These maternal-descent-is-Jewish-law rabbis propounded their teachings before DNA findings disclosed that the Jewish fathers not the mothers transmitted the purported “purity” of Jewish identity. Recent scientific evidence shows that even after matrilineal descent was instituted “on the books” hundreds of years earlier, paternal descent remained the way in which Jewish communities began and became established. Later, that is after communities were rooted in a new settlement, matrilineal descent returned (perhaps with the arrival of rabbis and a scholar class of educated non-merchant Jews) and became reinstated as the sole means of transmission of Jewish identity.
Nicholas Wade, in an article entitled “In DNA, New Clues to Jewish Roots,” analyzed the data as follows:
“A new thread is being woven into the complex tapestry of Jewish history, a thread fashioned from a double twist of DNA.
“The DNA data suggest a particular version of Jewish history and origins that historians have not yet had time to appraise but that seem to be reconcilable in principle with the historical record, according to experts in Jewish studies.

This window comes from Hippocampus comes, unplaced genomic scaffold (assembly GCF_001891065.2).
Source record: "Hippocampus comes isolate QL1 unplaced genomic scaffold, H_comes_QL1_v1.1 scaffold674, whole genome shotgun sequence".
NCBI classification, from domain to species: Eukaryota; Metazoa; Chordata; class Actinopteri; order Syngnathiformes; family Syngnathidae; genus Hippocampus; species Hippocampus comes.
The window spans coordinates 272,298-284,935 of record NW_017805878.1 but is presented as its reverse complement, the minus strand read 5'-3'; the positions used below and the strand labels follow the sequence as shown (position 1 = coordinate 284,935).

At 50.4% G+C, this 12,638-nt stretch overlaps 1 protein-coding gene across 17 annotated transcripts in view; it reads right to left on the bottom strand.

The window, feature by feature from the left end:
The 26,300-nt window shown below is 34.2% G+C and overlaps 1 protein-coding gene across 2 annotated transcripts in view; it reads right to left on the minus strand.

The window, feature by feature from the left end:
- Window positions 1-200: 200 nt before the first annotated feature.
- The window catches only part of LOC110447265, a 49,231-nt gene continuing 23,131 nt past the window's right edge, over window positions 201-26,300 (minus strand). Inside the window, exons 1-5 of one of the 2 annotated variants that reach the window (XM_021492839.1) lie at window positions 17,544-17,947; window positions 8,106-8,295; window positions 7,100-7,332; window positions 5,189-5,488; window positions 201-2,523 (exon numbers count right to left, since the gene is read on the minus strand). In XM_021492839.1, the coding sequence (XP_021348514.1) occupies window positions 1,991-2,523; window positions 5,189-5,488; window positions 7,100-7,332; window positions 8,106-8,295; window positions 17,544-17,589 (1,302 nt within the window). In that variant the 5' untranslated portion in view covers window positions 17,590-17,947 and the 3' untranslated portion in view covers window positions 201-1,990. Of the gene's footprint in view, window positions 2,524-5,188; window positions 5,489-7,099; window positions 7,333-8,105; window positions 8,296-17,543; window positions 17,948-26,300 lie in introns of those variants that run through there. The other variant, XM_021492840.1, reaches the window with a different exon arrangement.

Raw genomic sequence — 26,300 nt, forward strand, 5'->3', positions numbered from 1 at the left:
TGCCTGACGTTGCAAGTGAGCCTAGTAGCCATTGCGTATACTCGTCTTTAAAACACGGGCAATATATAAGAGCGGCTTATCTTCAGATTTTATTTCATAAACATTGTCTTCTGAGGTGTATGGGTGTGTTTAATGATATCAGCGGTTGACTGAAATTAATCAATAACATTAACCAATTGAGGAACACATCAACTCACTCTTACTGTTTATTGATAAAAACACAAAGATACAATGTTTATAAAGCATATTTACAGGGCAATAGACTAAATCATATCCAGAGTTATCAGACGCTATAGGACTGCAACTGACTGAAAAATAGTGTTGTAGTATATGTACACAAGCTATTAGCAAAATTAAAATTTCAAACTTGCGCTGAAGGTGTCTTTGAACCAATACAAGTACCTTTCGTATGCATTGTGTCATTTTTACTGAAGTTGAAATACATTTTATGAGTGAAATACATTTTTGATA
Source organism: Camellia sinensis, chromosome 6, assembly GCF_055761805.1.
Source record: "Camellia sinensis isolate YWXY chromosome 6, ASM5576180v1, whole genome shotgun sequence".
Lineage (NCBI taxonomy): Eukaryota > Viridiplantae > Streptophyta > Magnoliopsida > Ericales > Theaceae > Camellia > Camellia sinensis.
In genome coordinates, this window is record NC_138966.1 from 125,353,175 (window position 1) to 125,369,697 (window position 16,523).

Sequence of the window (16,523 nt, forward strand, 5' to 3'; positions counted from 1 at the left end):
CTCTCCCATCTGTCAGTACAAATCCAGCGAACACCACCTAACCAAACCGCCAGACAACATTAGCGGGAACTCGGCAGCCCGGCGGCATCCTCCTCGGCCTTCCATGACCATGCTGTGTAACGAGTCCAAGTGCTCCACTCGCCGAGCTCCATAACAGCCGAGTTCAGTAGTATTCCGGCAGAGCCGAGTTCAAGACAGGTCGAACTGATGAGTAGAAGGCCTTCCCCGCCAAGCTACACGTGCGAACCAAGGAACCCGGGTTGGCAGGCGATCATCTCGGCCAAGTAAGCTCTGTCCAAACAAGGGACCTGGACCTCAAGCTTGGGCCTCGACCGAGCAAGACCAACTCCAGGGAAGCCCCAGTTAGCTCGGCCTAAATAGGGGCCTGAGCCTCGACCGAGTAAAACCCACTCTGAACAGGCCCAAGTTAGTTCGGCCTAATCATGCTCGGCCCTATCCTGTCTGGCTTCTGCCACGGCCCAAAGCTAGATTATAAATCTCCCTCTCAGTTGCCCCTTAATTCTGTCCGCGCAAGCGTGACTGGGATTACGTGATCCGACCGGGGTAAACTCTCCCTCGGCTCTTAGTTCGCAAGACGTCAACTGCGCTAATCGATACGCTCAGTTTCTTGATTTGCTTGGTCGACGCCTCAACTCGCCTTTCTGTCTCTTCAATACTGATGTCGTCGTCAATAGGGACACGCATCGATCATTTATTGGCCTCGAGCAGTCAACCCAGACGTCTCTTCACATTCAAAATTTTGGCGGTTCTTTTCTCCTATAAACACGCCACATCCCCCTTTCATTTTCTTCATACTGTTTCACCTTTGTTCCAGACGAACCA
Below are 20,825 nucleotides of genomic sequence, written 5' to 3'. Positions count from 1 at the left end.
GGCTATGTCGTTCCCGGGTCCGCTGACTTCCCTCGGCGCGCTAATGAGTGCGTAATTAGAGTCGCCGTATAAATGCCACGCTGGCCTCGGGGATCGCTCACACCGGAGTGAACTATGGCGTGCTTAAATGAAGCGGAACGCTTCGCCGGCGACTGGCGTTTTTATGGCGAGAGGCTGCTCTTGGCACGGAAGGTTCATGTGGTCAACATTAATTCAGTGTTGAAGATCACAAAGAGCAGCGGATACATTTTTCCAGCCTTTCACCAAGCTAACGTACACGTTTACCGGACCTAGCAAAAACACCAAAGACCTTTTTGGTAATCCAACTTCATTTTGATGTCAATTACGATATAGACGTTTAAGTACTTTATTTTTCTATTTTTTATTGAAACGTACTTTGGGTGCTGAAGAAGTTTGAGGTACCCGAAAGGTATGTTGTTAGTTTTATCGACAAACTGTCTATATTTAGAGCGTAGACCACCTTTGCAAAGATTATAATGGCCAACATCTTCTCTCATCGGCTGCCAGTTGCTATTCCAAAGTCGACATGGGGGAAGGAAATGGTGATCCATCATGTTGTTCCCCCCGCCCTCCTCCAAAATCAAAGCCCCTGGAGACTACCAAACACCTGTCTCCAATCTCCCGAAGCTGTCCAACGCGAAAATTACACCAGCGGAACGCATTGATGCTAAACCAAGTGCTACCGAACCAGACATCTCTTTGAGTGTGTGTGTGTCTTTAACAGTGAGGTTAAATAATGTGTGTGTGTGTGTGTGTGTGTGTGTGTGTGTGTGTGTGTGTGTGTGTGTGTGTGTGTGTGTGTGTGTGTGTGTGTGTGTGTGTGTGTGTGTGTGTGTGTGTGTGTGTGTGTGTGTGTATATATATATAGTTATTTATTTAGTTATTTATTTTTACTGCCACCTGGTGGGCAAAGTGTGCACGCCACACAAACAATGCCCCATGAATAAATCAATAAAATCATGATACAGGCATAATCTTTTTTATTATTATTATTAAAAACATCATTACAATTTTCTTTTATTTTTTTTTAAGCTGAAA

“The emerging genetic picture is based largely on two studies…that together show that the men and women who founded the Jewish communities had surprisingly different genetic histories.”
“The earlier study, led by Dr. Michael Hammer of the University of Arizona, showed from an analysis of the male, or Y chromosomes, that Jewish men from seven communities were related to one another and to present-day Palestinian and Syrian populations, but not to the men of their host communities.” 
The conclusion to be drawn is that since the women in the Jewish communities studied, from Georgia, the former Soviet republic, to Morocco, have vastly different genetic histories than the men, we must conclude that the original communities had “just a small number of founding mothers.” In every community studied, the genetic evidence showed that “women carry very few genetic signatures on their mitochondrial DNA, a genetic element inherited only through the female line.”